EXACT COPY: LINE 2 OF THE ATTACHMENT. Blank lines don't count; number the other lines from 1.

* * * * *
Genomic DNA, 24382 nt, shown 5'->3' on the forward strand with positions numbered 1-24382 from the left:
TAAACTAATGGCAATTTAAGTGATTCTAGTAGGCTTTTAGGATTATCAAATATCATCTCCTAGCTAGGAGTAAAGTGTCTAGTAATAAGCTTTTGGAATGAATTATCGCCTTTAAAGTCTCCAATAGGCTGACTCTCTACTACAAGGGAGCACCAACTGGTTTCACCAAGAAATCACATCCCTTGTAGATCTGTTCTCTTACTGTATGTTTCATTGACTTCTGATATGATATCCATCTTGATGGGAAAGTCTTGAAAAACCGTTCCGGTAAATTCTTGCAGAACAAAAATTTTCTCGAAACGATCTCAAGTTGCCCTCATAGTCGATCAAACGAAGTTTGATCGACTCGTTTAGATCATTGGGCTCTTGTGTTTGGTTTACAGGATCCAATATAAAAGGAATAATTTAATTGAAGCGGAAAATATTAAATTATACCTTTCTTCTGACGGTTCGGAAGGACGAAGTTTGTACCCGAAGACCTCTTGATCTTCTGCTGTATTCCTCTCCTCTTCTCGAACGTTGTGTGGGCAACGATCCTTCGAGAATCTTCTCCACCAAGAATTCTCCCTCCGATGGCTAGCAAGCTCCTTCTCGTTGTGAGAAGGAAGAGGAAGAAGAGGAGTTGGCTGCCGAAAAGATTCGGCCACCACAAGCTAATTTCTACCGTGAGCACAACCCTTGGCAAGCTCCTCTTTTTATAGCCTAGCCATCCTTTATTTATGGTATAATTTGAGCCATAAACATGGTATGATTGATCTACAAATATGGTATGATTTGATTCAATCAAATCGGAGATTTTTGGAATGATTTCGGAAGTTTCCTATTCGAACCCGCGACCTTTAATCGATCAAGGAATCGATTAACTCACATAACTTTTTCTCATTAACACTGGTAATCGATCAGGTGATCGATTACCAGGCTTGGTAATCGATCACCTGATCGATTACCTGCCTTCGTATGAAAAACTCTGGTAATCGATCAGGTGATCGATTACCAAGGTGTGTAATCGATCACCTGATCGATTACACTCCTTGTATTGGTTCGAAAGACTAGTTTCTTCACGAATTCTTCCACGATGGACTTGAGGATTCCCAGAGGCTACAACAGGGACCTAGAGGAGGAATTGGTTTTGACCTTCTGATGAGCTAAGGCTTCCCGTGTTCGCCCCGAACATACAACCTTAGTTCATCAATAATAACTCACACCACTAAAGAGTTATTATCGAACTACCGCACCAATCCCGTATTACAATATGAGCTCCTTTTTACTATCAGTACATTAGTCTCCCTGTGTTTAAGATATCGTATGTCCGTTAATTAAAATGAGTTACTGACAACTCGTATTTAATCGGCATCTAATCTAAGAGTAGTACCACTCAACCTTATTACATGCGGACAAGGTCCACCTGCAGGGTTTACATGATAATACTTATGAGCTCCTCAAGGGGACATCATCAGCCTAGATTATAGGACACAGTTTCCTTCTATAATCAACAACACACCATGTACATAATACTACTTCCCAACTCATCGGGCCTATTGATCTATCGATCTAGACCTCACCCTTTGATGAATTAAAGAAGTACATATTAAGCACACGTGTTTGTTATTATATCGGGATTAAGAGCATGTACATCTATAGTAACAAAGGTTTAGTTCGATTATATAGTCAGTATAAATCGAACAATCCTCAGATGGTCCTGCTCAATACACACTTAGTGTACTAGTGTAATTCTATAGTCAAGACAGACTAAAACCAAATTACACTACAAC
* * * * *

TAAACTAATGGCAATTTAAGTGATTCTAGTAGGCTTTTAGGATTATCAAATATCATCTCCTAGCTAGGAGTAAAGTGTCTAGTAATAAGCTTTTGGAATGAATTATCGCCTTTAAAGTCTCCAATAGGCTGACTCTCTACTACAAGGGAGCACCAACTGGTTTCACCAAGAAATCACATCCCTTGTAGATCTGTTCTCTTACTGTATGTTTCATTGACTTCTGATATGATATCCATCTTGATGGGAAAGTCTTGAAAAACCGTTCCGGTAAATTCTTGCAGAACAAAAATTTTCTCGAAACGATCTCAAGTTGCCCTCATAGTCGATCAAACGAAGTTTGATCGACTCGTTTAGATCATTGGGCTCTTGTGTTTGGTTTACAGGATCCAATATAAAAGGAATAATTTAATTGAAGCGGAAAATATTAAATTATACCTTTCTTCTGACGGTTCGGAAGGACGAAGTTTGTACCCGAAGACCTCTTGATCTTCTGCTGTATTCCTCTCCTCTTCTCGAACGTTGTGTGGGCAACGATCCTTCGAGAATCTTCTCCACCAAGAATTCTCCCTCCGATGGCTAGCAAGCTCCTTCTCGTTGTGAGAAGGAAGAGGAAGAAGAGGAGTTGGCTGCCGAAAAGATTCGGCCACCACAAGCTAATTTCTACCGTGAGCACAACCCTTGGCAAGCTCCTCTTTTTATAGCCTAGCCATCCTTTATTTATGGTATAATTTGAGCCATAAACATGGTATGATTGATCTACAAATATGGTATGATTTGATTCAATCAAATCGGAGATTTTTGGAATGATTTCGGAAGTTTCCTATTCGAACCCGCGACCTTTAATCGATCAAGGAATCGATTAACTCACATAACTTTTTCTCATTAACACTGGTAATCGATCAGGTGATCGATTACCAGGCTTGGTAATCGATCACCTGATCGATTACCTGCCTTCGTATGAAAAACTCTGGTAATCGATCAGGTGATCGATTACCAAGGTGTGTAATCGATCACCTGATCGATTACACTCCTTGTATTGGTTCGAAAGACTAGTTTCTTCACGAATTCTTCCACGATGGACTTGAGGATTCCCAGAGGCTACAACAGGGACCTAGAGGAGGAATTGGTTTTGACCTTCTGATGAGCTAAGGCTTCCCGTGTTCGCCCCGAACATACAACCTTAGTTCATCAATAATAACTCACACCACTAAAGAGTTATTATCGAACTACCGCACCAATCCCGTATTACAATATGAGCTCCTTTTTACTATCAGTACATTAGTCTCCCTGTGTTTAAGATATCGTATGTCCGTTAATTAAAATGAGTTACTGACAACTCGTATTTAATCGGCATCTAATCTAAGAGTAGTACCACTCAACCTTATTACATGCGGACAAGGTCCACCTGCAGGGTTTACATGATAATACTTATGAGCTCCTCAAGGGGACATCATCAGCCTAGATTATAGGACACAGTTTCCTTCTATAATCAACAACACACCATGTACATAATACTACTTCCCAACTCATCGGGCCTATTGATCTATCGATCTAGACCTCACCCTTTGATGAATTAAAGAAGTACATATTAAGCACACGTGTTTGTTATTATATCGGGATTAAGAGCATGTACATCTATAGTAACAAAGGTTTAGTTCGATTATATAGTCAGTATAAATCGAACAATCCTCAGATGGTCCTGCTCAATACACACTTAGTGTACTAGTGTAATTCTATAGTCAAGACAGACTAAAACCAAATTACACTACAAC